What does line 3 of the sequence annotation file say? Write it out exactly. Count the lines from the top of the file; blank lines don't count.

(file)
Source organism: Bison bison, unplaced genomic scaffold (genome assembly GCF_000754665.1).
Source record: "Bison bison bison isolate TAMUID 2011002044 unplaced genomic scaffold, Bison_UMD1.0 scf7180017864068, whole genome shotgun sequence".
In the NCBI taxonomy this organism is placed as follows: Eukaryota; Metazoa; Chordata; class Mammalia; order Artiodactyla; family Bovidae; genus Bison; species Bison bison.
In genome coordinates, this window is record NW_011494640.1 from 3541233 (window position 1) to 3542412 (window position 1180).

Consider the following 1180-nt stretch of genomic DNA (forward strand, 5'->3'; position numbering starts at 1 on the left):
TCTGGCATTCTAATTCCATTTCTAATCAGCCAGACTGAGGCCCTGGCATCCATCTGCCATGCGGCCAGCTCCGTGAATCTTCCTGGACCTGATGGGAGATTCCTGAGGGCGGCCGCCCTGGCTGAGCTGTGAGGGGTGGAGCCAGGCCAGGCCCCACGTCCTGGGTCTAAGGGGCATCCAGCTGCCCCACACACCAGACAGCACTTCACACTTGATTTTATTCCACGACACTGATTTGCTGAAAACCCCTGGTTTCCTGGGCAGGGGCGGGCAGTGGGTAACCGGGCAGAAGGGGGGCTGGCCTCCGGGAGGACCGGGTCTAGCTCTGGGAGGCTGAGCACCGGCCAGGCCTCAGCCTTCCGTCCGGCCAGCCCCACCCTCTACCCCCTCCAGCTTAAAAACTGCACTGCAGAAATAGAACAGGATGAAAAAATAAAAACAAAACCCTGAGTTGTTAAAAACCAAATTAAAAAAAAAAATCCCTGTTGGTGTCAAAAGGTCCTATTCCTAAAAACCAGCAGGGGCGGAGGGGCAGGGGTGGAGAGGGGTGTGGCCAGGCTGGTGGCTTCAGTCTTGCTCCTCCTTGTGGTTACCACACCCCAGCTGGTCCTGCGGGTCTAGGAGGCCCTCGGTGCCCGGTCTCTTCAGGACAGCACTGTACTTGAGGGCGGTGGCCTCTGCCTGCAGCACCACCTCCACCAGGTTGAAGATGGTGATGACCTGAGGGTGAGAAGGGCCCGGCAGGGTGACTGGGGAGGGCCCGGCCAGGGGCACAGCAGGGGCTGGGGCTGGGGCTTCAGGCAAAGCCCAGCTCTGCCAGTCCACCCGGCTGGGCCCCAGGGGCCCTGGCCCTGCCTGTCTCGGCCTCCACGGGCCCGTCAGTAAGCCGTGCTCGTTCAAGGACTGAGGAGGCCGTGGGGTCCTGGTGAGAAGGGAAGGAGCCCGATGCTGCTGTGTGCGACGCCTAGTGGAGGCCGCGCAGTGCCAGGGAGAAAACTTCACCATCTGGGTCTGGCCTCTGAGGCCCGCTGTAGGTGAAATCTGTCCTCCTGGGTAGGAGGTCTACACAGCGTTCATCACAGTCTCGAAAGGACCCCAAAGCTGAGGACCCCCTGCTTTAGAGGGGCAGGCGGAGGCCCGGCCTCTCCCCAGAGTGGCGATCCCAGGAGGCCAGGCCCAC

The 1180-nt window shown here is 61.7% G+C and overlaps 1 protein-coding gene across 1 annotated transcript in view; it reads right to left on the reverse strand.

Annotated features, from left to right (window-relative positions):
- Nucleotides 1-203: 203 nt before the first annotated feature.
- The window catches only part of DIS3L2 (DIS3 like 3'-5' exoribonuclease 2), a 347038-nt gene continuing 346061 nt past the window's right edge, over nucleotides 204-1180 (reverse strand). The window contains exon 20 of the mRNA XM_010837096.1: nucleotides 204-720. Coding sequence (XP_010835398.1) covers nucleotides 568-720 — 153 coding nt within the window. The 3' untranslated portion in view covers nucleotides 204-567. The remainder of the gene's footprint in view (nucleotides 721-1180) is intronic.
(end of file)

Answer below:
In the NCBI taxonomy this organism is placed as follows: Eukaryota; Metazoa; Chordata; class Mammalia; order Artiodactyla; family Bovidae; genus Bison; species Bison bison.